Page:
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Ajay Gupta

Job title:
WLAN access and security specialist

Areas of expertise:
wireless security, mobile security, WiFi access

Biography:
Ajay Gupta has been in the field of wireless security for more than six years and is a frequent contributor to some leading security magazines for columns and articles related to wireless access and security. He holds a master's of technology degree from IIT Bombay in India.

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What Can a Hacker Do with Stolen WiFi Credentials?

 

Recently HTC acknowledged a vulnerability that can expose a user’s WiFi credentials, including the WiFi SSID and security passwords to a malicious app running on some of its Android phones. The vulnerability was discovered by the security architects Chris Hessing and Bret Jordan, and is published on the US-CERT website also.
 
The vulnerability is due to an issue in certain Android models that allow an Android application with basic permissions (particularly ‘android.permission.ACCESS_WIFI_STATE’) to access all the stored WiFi credentials, including the respective SSIDs, user names and security passwords, belonging to various WPA/WPA2-PSK/802.1x based Wi-Fi networks. On the top of this, if an application also has internet permission (‘android.permission.INTERNET’), it can transfer the accessed list of WiFi credentials to a remote server.
 
Exposing the list of WiFi credentials to an unintended party or person without the user’s knowledge can have serious security implications if the former has malicious intent. Some of these include:
 
Unauthorized access to private WiFi networks: Gaining access to the list of WiFi credentials from a user’s mobile device, the simplest for a hacker to do is to intrude into corresponding private WiFi networks. The private network can be a home, campus or a corporate WiFi network. The intrusion will allow a hacker to carry a host of malicious activities on the network, such as installing malware on the network and scanning the network for confidential information/security vulnerabilities. Many corporates are adopting the BYOD (Bring Your Own Device) initiatives nowadays, giving access to corporate WiFi to the employee’s personal mobile devices. But, since personal devices lack strict corporate controls, vulnerabilities similar to this recently discovered one can be a serious security threat for corporates adopting BYOD schemes. All WiFi networks requiring a security passphrase (in case of WPA/WPA2-PSK security) or a combination of username and password (in case of WPA/WPA2-802.1x) can suffer intrusion by the potential exploitation of discovered vulnerability. In contrast, WiFi networks requiring digital certificates or SIM based authentication (in case of WPA/WPA2-802.1x) are potentially safe to intrusion attacks launched via vulnerability exploitation.
 
Eavesdropping/Session hijacking on secured WiFi networks: Loosing the WiFi credentials of a WPA/WPA2-PSK WiFi network can be more damaging compared to WPA/WPA2-802.1x Wi-Fi network, because in the former all the WiFi clients of a particular network share a common security phrase. Therefore, an attacker having gained the SSID and security passphrase through the discovered vulnerability can sniff all the private encrypted WiFi communications happening over the associated WiFi network (using easily available hardware and software) and decode the same afterward or simultaneously using the available credentials. With the decoded traffic that can potentially reveal browser cookies, a hacker can potentially hijack an authorized user’s web session also. WPA/WPA2-PSK networks are popular among home and SOHO users, and therefore user’s online traffic, even though encrypted, is susceptible to eavesdropping and session hijacking when a hacker has gained necessary credentials illegally by exploiting the discovered vulnerability.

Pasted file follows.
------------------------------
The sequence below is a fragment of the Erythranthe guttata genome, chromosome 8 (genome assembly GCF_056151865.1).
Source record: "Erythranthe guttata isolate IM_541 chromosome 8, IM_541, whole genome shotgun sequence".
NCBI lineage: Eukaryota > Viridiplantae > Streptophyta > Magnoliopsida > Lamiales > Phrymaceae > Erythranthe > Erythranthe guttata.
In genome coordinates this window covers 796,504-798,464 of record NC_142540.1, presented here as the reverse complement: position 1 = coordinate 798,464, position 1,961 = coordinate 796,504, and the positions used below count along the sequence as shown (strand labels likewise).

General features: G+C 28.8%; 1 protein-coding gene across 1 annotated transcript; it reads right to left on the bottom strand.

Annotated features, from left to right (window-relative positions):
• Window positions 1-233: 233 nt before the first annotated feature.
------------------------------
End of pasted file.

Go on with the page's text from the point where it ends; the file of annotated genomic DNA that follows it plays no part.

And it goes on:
Man-In-the-Middle attack on WiFi users: Loosing the WiFi credentials also enables a hacker to launch man-in-the-middle attack on connected users of affected WiFi network. The attack can potentially hurt the users due to leakage of confidential data or malware implantation. Although WPA/WPA2-PSK networks are more susceptible to man-in-the-middle, but exploiting the Hole196 vulnerability, one can also do this attack on WPA/WPA2-802.1x networks too.
 
Potential loss of personal information: People often use WiFi hotspots for broadband access on their devices while they work, travel or visit various public places. And, many WiFi hotspots contain identity of their location in their SSID, therefore loosing the WiFi credentials also, including the SSID details, can potentially reveal a lot of information about a user to third-parties like company name, travelled places, etc. The personal information details can motivate crimes such as stalking.
 
Looking at the damages of loosing out the list of WiFi credentials, the vulnerability discovery is very important from user’s security perspective considering the growing usage of Android-based mobile devices and WiFi networks across the world. Moreover, considering the open nature of Android market, malware exploiting the vulnerability can be easily developed and targeted toward the users of affected devices, posing a greater security concern for them. A fix for the vulnerability is already available and HTC has already said that many phones have received the fix through regular updates, but some users may need to manually update their phones.
 
Hopefully, acknowledging the list of potential damages of the discovered vulnerability, mobile device users would be a bit more careful while selecting and installing an app on their device.

 

Posted 03/02/2012 by Ajay Gupta

Tagged under: WiFi , Wi-Fi security , WPA , WPA2 , PSK , 802.1x , Hole196 , Eavesdropping , BYOD , Man-in-the-middle , HTC , Android , Security

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